During the mid 60s, the iconic Maserati Quattroporte was about to end production. It was one of the few sport luxury sedans the market had to offer and Maserati did not have a substitute for this very successful model.
Rivolta wanted to take advantage of this empty space in the market and decided to produce his version of a luxury sedan.
Initially called Iso Rivolta S4, the model was presented in 1967 at the Frankfurt Motor Show, but the official "Fidia" release was held the following year in Athens.
Designed by Giorgetto Giugiaro, who at the time was working at Ghia, it features a luxurious interior with polished wood and hand-stitched leather. The richness of the materials and the high development costs made the car more expensive than a Rolls-Royce.
Once again, the stretched version of the GT300 chassis was reused. Like the other Rivolta models, it featured independent front suspension, De Dion tube in the back and four disc brakes.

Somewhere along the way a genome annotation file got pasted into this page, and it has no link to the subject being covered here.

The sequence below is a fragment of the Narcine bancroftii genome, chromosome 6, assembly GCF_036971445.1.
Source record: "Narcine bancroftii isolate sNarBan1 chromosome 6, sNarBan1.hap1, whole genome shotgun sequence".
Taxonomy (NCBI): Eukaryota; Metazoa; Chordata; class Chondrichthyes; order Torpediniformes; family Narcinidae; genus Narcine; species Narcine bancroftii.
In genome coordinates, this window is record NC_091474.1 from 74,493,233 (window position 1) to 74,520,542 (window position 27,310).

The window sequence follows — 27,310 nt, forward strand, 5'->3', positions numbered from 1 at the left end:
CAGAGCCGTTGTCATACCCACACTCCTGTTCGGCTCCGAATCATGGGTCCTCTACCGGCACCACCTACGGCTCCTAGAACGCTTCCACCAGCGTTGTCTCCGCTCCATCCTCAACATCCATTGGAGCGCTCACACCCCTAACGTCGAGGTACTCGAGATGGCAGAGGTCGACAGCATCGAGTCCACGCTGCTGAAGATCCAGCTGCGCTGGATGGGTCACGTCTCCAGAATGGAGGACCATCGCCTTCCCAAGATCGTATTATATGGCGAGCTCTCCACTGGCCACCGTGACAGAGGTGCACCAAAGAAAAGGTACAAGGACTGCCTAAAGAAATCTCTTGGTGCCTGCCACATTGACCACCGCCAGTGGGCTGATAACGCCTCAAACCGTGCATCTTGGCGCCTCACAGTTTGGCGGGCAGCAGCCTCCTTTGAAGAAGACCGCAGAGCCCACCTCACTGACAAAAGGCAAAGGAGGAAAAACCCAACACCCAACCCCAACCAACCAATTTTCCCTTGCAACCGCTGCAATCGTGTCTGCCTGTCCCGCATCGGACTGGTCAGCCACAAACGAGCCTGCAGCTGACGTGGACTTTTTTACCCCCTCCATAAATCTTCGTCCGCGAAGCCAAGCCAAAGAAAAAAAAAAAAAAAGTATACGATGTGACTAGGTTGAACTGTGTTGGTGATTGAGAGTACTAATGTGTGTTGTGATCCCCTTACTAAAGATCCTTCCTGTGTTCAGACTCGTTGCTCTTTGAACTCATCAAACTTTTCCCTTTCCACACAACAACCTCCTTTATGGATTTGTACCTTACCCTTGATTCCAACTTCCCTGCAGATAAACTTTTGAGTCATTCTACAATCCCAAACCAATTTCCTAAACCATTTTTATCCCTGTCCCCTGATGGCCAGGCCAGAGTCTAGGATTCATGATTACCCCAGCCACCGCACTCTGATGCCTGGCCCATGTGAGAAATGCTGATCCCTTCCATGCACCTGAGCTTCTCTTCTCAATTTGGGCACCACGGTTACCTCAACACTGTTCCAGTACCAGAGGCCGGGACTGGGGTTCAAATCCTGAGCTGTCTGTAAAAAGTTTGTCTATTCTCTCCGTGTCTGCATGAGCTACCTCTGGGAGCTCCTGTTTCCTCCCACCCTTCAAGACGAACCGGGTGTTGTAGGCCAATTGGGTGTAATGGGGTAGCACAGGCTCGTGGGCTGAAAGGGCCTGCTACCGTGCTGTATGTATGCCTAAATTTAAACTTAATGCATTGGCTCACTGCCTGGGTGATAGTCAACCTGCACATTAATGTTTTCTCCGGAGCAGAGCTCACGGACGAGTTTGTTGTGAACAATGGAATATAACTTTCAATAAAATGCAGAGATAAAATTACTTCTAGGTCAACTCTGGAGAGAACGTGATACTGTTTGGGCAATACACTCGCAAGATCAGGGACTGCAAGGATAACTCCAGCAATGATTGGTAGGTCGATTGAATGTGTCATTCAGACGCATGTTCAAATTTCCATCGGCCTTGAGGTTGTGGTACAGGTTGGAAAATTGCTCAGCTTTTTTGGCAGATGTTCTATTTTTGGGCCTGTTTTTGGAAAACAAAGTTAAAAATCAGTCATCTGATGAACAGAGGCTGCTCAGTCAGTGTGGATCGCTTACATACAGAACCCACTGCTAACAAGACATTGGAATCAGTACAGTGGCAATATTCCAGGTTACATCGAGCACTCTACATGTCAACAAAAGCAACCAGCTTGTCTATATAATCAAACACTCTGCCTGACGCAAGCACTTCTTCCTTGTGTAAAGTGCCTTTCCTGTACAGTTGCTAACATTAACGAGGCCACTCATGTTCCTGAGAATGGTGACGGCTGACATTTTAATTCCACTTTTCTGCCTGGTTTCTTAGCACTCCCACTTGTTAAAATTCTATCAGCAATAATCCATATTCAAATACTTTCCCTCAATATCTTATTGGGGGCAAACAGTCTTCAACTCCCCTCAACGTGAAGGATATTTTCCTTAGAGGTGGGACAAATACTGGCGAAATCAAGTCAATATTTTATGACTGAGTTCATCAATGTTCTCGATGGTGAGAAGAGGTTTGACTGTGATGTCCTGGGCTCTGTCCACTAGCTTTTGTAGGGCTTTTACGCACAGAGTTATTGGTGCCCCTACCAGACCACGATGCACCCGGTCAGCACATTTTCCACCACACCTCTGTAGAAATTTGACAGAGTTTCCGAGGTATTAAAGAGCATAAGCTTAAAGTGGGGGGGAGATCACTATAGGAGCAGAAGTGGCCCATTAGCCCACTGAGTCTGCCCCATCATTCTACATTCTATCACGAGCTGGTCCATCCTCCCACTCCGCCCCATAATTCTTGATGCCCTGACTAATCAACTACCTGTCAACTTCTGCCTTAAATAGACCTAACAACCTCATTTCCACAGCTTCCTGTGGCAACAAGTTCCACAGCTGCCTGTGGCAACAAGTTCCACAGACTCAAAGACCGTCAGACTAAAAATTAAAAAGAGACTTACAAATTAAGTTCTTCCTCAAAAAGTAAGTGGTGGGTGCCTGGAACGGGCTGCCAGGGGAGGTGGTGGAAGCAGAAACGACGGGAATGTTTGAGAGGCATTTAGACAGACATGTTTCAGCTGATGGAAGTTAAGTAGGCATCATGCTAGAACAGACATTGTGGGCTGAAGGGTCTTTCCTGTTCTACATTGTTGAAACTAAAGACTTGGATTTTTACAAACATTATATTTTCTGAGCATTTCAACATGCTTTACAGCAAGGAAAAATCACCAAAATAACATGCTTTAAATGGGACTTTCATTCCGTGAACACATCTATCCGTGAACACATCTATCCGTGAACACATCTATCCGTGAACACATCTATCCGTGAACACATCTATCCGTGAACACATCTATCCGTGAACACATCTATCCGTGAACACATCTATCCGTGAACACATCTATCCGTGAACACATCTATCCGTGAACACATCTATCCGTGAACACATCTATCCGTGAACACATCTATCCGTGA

The car was initially offered with a Chevrolet 327, in 300Hp or 350Hp trims, with a four-speed manual transmission made by Borg Warner or the optional five speeds by ZF.
In 1970 the car was offered with a new Chevrolet 350 with the only option of five speeds.
In 1971, the Fidia was rebuilt with new exterior details, new interiors - similar to the Lele's - and a new dashboard.
The engine was later changed from the Chevrolet to the Ford Cleveland, which producing 325 hp. The engine change presented some difficulties, as the new one was much bigger than the previous and generated more heat.
The car was produced until 1974, when Iso Rivolta ended production. Only 192 were produced, making it one of the rarest cars by Iso Rivolta.
Fun fact, John Lennon liked the car so much that he bought not one, but two Fidias.